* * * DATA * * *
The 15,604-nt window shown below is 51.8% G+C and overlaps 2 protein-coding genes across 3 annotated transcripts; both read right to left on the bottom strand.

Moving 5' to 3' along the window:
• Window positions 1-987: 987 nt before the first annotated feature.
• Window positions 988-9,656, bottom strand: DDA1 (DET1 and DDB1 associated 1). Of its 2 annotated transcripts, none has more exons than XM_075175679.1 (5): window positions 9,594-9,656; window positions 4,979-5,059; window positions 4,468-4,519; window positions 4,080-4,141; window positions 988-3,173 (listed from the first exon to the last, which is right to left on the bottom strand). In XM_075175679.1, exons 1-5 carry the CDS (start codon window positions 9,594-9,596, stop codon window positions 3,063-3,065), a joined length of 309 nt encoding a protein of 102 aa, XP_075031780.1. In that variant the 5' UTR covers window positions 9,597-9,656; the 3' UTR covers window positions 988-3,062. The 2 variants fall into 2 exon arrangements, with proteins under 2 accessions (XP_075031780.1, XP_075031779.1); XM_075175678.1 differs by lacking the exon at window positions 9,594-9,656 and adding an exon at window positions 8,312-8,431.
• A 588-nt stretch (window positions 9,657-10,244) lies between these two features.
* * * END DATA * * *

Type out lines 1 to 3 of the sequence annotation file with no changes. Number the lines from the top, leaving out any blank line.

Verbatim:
The 15,604-nt window shown below is 51.8% G+C and overlaps 2 protein-coding genes across 3 annotated transcripts; both read right to left on the bottom strand.

Moving 5' to 3' along the window:
• Window positions 1-987: 987 nt before the first annotated feature.